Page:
The concept of real resistance training distinguishes combat sports like MMA and Brazilian JiuJitsu apart from more traditional martial arts. Instead of practicing “kata” forms, combat sport practitioners emphasize training “live.” This often takes 2 forms: sparring and drilling.
In sparring (often referred to as “rolling” in BJJ circles), the concept is to test what you know in a real context with an opponent. In drilling, the focus is on repeating technique over and over to learn it (with varying levels of resistance from your training partner).
So, what are the pros and cons of drilling and sparring for combat sports?
Sparring in Combat Sports
According to BJJ Motivation: “[Sparring] can make you tougher. It allows you to see if you know your stuff.” When you roll or spar, you are putting everything you know on the mat for testing. In the debate between sparring vs drilling, sparring is the training method that emphasizes less talking and more action.
Sparring is a great way to get better at combat sports. In fact, it may be the only way for you to know if you are ultimately learning anything. This is because it forces you to stop thinking and start doing.
While there are different intensity levels for a sparring match, the principal is always the same: show your opponent what you got. While sparring should not be confused with a genuine match, it often is hard to know the difference.
MMA fighters are known to spar hard when training, and for good reason. Sparring is the closest thing to a proper fight. However, sometimes sparring is not the end all be all to get better. If you rely just on sparring, you might develop poor technique or habits which could hurt you down the line. You might also get hurt yourself. Injuries from sparring are not uncommon.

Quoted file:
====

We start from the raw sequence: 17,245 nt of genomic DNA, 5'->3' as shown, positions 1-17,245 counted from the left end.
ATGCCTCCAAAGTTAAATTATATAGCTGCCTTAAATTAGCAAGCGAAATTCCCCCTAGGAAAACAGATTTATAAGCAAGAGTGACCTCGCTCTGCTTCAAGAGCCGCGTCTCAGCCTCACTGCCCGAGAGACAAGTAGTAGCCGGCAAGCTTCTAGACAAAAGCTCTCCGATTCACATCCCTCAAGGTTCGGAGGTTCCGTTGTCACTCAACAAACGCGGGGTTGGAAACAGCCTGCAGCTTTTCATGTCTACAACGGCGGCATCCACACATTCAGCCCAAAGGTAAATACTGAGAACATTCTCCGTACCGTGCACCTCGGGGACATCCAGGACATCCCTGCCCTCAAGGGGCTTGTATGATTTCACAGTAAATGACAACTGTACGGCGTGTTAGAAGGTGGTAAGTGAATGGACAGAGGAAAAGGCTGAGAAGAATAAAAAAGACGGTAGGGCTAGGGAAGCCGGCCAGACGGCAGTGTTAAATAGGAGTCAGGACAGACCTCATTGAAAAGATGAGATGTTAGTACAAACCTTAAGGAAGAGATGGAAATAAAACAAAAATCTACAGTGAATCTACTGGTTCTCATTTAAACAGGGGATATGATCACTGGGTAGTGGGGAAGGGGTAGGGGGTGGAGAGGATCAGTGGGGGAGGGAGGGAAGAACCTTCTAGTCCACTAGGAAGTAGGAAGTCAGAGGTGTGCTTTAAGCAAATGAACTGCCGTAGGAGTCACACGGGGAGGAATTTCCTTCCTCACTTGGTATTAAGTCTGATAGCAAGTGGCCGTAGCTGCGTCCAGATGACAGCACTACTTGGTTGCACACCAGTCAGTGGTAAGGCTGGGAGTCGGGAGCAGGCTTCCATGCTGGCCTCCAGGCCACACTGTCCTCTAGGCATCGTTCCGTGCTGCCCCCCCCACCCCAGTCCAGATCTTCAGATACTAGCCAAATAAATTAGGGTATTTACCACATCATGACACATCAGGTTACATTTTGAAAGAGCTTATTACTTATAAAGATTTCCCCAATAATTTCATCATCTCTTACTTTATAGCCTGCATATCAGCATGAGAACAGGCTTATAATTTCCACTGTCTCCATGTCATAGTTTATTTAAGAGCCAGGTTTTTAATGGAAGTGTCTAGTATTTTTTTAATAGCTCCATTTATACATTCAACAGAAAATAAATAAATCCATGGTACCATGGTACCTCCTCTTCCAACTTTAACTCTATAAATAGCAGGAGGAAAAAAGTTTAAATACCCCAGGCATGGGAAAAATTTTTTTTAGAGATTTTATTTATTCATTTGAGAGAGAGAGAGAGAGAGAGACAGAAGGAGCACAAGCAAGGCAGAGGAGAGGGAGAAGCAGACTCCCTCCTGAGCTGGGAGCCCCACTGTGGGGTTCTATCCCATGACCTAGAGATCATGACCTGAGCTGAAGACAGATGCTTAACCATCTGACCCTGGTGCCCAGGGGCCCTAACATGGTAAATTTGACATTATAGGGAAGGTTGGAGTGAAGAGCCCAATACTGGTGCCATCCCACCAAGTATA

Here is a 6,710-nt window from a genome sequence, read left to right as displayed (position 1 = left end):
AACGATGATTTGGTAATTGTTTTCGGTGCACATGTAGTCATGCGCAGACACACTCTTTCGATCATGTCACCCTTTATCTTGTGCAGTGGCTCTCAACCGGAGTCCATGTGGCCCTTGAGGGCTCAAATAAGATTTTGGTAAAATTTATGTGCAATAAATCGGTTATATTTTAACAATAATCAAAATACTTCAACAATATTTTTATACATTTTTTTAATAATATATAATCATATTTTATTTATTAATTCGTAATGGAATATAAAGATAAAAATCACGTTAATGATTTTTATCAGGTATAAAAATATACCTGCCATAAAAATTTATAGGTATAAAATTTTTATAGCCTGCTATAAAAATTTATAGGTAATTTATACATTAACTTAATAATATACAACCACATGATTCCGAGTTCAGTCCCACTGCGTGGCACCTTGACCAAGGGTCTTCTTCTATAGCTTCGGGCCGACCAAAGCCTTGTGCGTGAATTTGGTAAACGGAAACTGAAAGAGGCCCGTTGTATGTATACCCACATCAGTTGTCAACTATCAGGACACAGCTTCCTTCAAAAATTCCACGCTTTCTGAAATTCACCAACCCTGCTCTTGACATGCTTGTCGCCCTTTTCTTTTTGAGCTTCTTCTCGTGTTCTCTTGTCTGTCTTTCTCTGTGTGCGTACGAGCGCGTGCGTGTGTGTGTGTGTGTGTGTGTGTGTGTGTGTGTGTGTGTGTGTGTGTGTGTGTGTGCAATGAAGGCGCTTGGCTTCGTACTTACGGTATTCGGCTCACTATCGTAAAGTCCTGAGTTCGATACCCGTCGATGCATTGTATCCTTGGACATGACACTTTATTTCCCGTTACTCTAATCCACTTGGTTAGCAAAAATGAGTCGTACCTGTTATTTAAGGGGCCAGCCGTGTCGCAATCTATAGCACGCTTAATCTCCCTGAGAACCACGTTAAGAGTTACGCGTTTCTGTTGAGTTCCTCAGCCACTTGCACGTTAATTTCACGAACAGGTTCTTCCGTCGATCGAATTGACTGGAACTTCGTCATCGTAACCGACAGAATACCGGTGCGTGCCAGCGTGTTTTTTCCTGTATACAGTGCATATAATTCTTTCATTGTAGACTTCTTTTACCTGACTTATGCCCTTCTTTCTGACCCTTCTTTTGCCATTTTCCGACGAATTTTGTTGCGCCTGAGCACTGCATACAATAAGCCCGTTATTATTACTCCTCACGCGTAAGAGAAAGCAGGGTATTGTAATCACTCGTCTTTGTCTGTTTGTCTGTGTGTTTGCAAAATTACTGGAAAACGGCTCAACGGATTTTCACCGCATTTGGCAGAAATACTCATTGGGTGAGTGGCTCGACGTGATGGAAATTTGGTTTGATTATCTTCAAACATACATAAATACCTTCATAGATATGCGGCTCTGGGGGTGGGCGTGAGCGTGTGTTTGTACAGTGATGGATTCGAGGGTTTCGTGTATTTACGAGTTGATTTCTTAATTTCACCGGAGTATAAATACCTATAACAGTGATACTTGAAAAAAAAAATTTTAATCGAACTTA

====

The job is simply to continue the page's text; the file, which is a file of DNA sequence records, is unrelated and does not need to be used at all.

Likewise, only sparring when you train might be a poor way to improve your overall game because you never get to examine your techniques at a granular level. In fact, there is a downside to just sparring. Some MMA practitioners, like Ben Askren, criticize the concept of only sparring to get better.
Drilling Technique In Combat Sports
“Drill to win” is the name of the famous BJJ training program by BJJ legend André Galvão. The title of that book could not be truer. Drilling is critically important for success in both MMA and BJJ.
Drilling allows you to ingrain technique into your muscle memory so you don’t have to think about it when you start a fight. For instance, multi-time champion Keenan Cornelius attributes drilling to his success: “I’ve drilled them so many times, my body just reacts now. I can go out and let instinct take over.”
Another nice thing about this method of training is that it can be very creative. In fact, there are millions of drilling techniques in MMA and BJJ respectively that you can focus on just about every aspect of your game.
The downside to drilling technique is that it can be unrealistic. Your opponent can provide resistance and make things difficult, but ultimately you are facing a compliant opponent who will let you perform the technique. That is not how a “real match” will occur. Thus, you should probably not just drill. At some point you need to spar to know if you got the technique or not.
Which is better to get better in combat sports? Drilling or Sparring? The answer seems to be both. You should not emphasize one over the other. Find a balance between the two so you get the best of both methods of training.